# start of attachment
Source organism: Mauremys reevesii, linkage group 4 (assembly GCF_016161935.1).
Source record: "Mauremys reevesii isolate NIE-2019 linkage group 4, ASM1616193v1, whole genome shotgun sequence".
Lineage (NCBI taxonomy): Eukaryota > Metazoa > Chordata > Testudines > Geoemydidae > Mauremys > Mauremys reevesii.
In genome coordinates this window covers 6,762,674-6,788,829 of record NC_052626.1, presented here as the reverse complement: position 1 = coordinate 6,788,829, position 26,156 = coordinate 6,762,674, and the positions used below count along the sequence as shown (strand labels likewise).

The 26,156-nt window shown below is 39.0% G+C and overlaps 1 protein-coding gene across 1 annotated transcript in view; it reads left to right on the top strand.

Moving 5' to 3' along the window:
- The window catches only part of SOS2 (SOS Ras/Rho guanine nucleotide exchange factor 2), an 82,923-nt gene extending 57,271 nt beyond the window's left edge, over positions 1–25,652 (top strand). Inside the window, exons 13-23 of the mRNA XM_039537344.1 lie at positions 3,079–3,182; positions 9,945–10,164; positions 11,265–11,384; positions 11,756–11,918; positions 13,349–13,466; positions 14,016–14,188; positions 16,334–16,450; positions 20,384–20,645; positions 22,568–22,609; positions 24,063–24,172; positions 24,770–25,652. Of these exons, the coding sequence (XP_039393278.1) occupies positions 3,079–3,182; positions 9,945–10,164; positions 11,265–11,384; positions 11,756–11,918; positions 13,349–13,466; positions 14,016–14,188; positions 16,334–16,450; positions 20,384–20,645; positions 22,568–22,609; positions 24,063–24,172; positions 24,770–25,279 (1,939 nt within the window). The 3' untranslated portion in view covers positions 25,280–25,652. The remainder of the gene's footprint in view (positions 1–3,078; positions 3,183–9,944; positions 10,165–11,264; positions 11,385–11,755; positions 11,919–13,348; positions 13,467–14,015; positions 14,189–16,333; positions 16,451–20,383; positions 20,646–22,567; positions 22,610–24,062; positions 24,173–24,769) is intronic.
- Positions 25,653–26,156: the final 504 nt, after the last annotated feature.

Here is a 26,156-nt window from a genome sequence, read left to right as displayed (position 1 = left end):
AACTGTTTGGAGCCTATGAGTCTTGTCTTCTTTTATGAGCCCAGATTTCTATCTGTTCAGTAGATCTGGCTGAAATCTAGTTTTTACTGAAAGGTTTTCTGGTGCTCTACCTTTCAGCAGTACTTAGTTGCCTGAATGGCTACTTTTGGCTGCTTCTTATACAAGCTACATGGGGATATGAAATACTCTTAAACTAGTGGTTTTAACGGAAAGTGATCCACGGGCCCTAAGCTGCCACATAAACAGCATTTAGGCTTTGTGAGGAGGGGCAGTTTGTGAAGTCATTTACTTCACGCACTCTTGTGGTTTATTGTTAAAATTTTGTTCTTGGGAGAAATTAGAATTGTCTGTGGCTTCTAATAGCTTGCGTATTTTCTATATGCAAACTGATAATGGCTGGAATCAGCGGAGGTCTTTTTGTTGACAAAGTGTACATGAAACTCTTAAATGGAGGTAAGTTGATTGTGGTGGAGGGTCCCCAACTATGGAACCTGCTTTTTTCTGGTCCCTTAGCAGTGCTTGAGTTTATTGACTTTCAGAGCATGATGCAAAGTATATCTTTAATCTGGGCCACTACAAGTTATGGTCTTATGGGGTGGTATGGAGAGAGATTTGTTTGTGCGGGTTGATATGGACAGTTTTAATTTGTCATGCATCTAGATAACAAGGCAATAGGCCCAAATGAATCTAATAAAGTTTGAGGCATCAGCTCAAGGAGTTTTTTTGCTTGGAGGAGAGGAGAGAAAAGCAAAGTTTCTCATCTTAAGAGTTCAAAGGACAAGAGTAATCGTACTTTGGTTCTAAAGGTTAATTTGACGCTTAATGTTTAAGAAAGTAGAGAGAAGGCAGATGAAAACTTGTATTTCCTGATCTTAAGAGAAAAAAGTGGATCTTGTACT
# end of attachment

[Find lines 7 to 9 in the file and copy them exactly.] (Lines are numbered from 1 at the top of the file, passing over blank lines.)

- The window catches only part of SOS2 (SOS Ras/Rho guanine nucleotide exchange factor 2), an 82,923-nt gene extending 57,271 nt beyond the window's left edge, over positions 1–25,652 (top strand). Inside the window, exons 13-23 of the mRNA XM_039537344.1 lie at positions 3,079–3,182; positions 9,945–10,164; positions 11,265–11,384; positions 11,756–11,918; positions 13,349–13,466; positions 14,016–14,188; positions 16,334–16,450; positions 20,384–20,645; positions 22,568–22,609; positions 24,063–24,172; positions 24,770–25,652. Of these exons, the coding sequence (XP_039393278.1) occupies positions 3,079–3,182; positions 9,945–10,164; positions 11,265–11,384; positions 11,756–11,918; positions 13,349–13,466; positions 14,016–14,188; positions 16,334–16,450; positions 20,384–20,645; positions 22,568–22,609; positions 24,063–24,172; positions 24,770–25,279 (1,939 nt within the window). The 3' untranslated portion in view covers positions 25,280–25,652. The remainder of the gene's footprint in view (positions 1–3,078; positions 3,183–9,944; positions 10,165–11,264; positions 11,385–11,755; positions 11,919–13,348; positions 13,467–14,015; positions 14,189–16,333; positions 16,451–20,383; positions 20,646–22,567; positions 22,610–24,062; positions 24,173–24,769) is intronic.
- Positions 25,653–26,156: the final 504 nt, after the last annotated feature.

Here is a 26,156-nt window from a genome sequence, read left to right as displayed (position 1 = left end):